Sometimes he who seeks to preserve his life loses it, and he who loses his life gains eternal life. Jesus not only taught that, but exemplified it in his submission to death and his resurrection in power. Likewise, the Christian call is one of sacrifice, persecution, and the bearing of a cross. This isn't a threat for Christians, it's a promise. Most of us find that day after day we avoid losing our lives - we avoid sacrificing ourselves for others, even in small ways. And in doing such, we have ended up losing our grasp on the true life that comes by being like Christ. Jesus showed us that he wasn't speaking in metaphor when he literalized what he said and laid down his life for us, rising again three days later unto true, everlasting life. Surely if he was serious about the end being everlasting life, he was serious about the means of obtaining that life. Christ must be our Lord, and we know he is our Lord if we serve him as he commands. But God doesn't just promise us suffering. He promises us resurrection. He promises us that our old self will die and give birth to a new man. He promises that the work he has begun in us will bear fruit and will be completed by him, and the resurrected Christ is a sign that God will make good on his promise.
But Jesus Christ has some competition. Nationalism is once again on the rise - in Euorpe and in the States. I see many Christians who, like myself, have conflated their kingdom's ethics and priorities with those of the Kingdom. We have placed pragmatism, national security, and legislative morality above self-sacrifice and love. It may be all well and good when a secular government organizes their priorities in such a way, but how can a Christian justify this position? We're blinded by our societal traditions. It's funny to think about how critical I've been of other denominations in Christianity for their blindness to spiritual truths, only to find more and more how blind I've been my whole life as well. We are all blinded in some form or fashion. Taking a serious look at issues like non-violence is vital for us as we adjust our mirrors and hope to see what we may not have realized what we were missing.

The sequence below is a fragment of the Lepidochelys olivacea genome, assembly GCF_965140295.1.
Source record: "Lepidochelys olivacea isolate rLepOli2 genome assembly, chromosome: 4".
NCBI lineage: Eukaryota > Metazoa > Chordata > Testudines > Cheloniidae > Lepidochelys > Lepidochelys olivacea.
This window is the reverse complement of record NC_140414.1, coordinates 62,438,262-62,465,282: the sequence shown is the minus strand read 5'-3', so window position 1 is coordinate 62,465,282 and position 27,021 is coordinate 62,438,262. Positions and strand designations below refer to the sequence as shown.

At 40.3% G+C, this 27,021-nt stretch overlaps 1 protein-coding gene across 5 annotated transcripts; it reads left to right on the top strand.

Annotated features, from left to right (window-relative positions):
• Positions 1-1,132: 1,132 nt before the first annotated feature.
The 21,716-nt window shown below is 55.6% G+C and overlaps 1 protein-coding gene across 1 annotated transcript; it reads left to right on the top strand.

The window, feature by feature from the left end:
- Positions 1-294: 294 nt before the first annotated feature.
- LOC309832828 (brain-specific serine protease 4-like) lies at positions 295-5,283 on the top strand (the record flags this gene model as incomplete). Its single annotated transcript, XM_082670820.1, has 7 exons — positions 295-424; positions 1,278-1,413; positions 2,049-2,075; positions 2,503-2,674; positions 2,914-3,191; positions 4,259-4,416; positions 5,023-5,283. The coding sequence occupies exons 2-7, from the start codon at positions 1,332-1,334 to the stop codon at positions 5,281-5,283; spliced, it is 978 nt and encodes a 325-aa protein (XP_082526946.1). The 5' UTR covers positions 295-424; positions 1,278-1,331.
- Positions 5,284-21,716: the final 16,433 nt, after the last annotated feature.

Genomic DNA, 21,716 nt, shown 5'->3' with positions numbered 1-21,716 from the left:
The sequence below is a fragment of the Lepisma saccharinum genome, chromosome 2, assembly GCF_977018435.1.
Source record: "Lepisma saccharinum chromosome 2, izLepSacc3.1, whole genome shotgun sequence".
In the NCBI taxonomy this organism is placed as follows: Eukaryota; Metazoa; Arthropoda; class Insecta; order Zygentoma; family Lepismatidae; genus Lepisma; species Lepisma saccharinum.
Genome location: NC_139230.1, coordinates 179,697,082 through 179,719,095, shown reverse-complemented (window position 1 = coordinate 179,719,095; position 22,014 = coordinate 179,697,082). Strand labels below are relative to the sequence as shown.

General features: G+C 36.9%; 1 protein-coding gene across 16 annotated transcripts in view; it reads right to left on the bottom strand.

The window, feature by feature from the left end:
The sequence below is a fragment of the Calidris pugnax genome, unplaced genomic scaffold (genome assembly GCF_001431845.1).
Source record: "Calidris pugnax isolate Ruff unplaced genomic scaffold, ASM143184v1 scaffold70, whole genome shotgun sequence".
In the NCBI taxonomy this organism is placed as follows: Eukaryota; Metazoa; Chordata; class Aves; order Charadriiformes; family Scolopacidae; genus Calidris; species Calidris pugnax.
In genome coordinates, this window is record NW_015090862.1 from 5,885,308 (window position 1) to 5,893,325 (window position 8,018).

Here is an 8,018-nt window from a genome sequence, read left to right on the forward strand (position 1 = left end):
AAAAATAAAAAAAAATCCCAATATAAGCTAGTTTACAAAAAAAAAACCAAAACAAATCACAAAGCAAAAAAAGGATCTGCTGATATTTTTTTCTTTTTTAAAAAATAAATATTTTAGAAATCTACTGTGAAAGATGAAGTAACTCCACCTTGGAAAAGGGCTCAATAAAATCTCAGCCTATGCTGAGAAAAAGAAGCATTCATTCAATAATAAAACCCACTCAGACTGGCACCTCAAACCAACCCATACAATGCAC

Most who read what I've written will likely disagree with me. A non-violent position is not a popular one to hold, and it has taken me a good two years of intellectual pursuit and wrestling to admit that I believe non-violence is the most intellectually honest position for a Christian. But I understand that it goes against our intuition. Violence is so ingrained in me that even with my intellectual assent, I know there are just some circumstances that I couldn't avoid violence. But if you can't intellectually get on board with non-violence, I at least hope that if you are a Christian, you are conditioned to view violence as an absolute last resort. You should have done all you could to avoid it, and it must be something for which your heart would break for doing.